Why do allergies even exist? Some people may believe that allergies exist to torment them, but that is not the case. Allergies occur because the immune system is reacting to harmless substances in the environment, such as pollen, mold, and animal dander. When a person gets a sniff of pollen, ingests mold, or touches animal dander the immune system will kick into overdrive causing runny noses, watery eyes, uncontrollable sneezing, rashes, hives, and the inexplicable feeling of being ill or tired. The body will begin to produce an antibody called IgE, immunoglobulin E, to bind with the allergen. IgE is also attached to a form of blood cell known as a mast cell, which is often found in the airways and intestines. Mast cells, however, will make these areas more susceptible to allergens. When the allergen comes into contact with the IgE that is attached to a mast cell, that mast cell will begin to produce chemicals. One of these chemicals is Histamine, which is the main culprit to many allergy symptoms.
The severity of allergy symptoms can vary depending on a multitude of factors. Most allergy reactions are classified into three categories. Mild reactions where the individual feels slightly “off,” moderate reactions that occur when the person feels ill as though he or she has a cold, and severe reactions that can be incapacitating to the sufferer. There is, however, a fourth category of allergic reactions, known as anaphylaxis. This happens when someone is exposed to an allergen that causes a whole-body reaction with symptoms including hives, wheezing, tightness in the throat, and tingling in the hands, feet, lips, or scalp. Anaphylaxis is the most severe allergic reaction anyone can have towards a specific allergen and is often life-threatening. Anyone suffering from anaphylaxis requires immediate medical attention and they should be carrying medicine, such as EpiPens, which is also known as epinephrine.
My own allergies could be classified as mild to moderate. Having several different types of allergies means that the range of classification varies from allergy to allergy. The same is true for everyone and symptoms vary from person to person as well. For example, my allergic reactions towards dust and pollen would be considered moderate. However, my allergy of citrus fruit causes only slight discomfort and is classified as mild.
Hay fever, eczema, asthma, allergic rhinitis, and urticaria are all illness that are often caused by an allergic reaction to some aspect of the surrounding environment. I often suffer from hay fever. Also, one out of five Americans suffer from asthma and allergies, which is about 50 million Americans, according to the Asthma and Allergy Foundation of America. In other words, one out of five people will be sneezing several times and practically crying, due to watery eyes, during class. However, there are ways to fight the allergy beast.
There are over the counter allergy medicines that can be taken to prevent allergy symptoms or to ease them. Allegra, Atrovent nasal spray, Benadryl, Clarinex, Claritin, Claritin-D, Flonase, Mucinex, Nasacort and more are all allergy medicines that can be bought at local stores to help with allergy symptoms. Some allergy medicines work better than others for different people. For me, a combination of the common medicines such as Benadryl, Claritin, and Sudafed often help me get through the day and sleep peacefully through the night. To know for sure if an allergy medicine works, you will have to try them out on your own and compare their effects. Also, some allergy medicines may work better for you depending on the situation. Taking Benadryl before class is probably not the best option since Benadryl is notorious for causing drowsiness. It is also wise to read up on the side-effects of medicines before taking them.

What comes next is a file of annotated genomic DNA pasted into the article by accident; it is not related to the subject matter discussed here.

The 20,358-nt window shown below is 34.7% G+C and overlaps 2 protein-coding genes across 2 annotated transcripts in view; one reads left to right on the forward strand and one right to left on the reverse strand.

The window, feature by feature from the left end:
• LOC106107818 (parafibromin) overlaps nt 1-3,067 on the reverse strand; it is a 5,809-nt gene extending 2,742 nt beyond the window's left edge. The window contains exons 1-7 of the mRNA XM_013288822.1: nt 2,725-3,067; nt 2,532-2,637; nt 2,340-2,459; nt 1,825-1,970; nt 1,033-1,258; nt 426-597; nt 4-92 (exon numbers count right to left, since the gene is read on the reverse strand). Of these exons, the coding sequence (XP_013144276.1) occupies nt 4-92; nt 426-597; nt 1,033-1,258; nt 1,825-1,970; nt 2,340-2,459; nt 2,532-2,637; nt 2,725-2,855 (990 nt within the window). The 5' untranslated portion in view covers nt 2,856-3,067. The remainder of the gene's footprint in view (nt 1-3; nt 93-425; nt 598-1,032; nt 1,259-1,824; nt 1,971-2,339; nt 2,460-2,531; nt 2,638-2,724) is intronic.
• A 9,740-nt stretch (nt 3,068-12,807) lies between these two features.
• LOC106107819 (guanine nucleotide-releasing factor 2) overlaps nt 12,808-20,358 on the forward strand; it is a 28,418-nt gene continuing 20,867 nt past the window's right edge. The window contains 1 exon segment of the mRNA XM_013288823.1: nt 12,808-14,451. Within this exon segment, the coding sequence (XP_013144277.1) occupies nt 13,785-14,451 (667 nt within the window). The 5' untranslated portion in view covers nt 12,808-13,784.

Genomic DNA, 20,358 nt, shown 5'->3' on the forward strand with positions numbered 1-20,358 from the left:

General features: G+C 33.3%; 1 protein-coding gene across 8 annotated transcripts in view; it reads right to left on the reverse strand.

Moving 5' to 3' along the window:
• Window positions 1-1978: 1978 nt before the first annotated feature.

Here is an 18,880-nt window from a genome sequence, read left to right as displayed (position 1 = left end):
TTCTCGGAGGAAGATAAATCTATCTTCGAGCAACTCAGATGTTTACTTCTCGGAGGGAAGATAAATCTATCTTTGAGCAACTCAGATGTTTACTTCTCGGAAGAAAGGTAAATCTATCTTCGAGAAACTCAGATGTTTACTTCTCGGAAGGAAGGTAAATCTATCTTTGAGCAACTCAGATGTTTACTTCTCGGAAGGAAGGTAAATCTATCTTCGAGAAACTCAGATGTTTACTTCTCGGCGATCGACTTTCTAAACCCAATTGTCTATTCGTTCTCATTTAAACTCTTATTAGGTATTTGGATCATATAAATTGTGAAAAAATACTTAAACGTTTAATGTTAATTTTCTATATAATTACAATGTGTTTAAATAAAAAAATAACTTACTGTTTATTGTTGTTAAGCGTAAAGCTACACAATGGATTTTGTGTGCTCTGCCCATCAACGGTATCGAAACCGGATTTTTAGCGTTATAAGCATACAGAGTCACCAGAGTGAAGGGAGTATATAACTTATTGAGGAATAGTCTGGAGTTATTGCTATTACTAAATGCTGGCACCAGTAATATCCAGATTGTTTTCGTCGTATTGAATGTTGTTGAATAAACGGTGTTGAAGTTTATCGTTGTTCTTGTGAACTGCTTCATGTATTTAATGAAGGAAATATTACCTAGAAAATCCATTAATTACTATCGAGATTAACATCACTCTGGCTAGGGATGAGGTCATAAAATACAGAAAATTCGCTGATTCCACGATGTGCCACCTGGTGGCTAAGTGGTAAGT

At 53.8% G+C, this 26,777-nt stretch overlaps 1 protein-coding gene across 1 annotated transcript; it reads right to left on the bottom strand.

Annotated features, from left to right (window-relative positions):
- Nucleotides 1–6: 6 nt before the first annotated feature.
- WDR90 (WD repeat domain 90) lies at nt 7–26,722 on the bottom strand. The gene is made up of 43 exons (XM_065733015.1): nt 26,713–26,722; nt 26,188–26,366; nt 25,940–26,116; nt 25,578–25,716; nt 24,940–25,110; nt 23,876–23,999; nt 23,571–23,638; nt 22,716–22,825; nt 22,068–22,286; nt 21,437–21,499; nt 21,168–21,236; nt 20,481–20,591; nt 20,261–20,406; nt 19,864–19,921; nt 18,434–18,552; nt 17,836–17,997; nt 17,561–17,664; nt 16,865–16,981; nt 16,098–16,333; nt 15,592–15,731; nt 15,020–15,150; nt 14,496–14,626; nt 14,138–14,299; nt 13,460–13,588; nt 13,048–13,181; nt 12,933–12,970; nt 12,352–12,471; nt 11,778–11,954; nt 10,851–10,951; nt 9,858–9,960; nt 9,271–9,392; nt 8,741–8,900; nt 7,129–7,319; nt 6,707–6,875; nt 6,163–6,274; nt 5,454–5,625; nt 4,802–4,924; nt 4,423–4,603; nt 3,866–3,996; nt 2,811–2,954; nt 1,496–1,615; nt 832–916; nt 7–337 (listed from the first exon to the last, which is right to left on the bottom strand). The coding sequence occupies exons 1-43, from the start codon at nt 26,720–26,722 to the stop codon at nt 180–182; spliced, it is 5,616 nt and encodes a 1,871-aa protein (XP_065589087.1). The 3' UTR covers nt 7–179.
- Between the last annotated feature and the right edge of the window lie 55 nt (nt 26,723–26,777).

Living with allergies may not always be a problem. Making an appointment with your physician or a local doctor can help determine what exactly you may be allergic to. Your doctor may refer you to a board-certified allergist-immunologist to find out what you are allergic to. Tests will be conducted that may include skin or blood tests to find the precise causes of your allergies. Once these tests are done and the exact allergens are identified, treatment can begin. According to the American College of Allergy, Asthma, & Immunology, there are two types of treatments for allergies; the two types of treatment are regular medication and immunotherapy.
With the first type of treatment, you may be prescribed decongestants and antihistamines to help control allergy symptoms. There are other medications that work by preventing the release of the chemicals that cause allergic reactions. The second type of treatment is known as allergy immunotherapy. These treatment involves allergy shots which contain the substance that you are allergic to. The doses will start off small and will gradually be increased over time. The shots slowly adjust the immune system to become less sensitive to a specific allergen so that it no longer causes allergic reactions. Getting these tests done and starting either or both of the treatments are not mandatory but can help if you have a lot of allergies. I have never gotten any sort of test done but if I wanted to make my seasonal life easier I probably would at some future time.
I decided hoarding tissues in my pockets and taking over the counter medication is the easiest solution. However, everyone handles allergies in their own way, whether it is through home remedies, with over the counter medications, or allergy treatments. Dealing with allergies is a pastime that most people have no choice but to deal with and eventually become experts in. That does not mean that allergies are any less of a pain to live with and are more often than not annoying.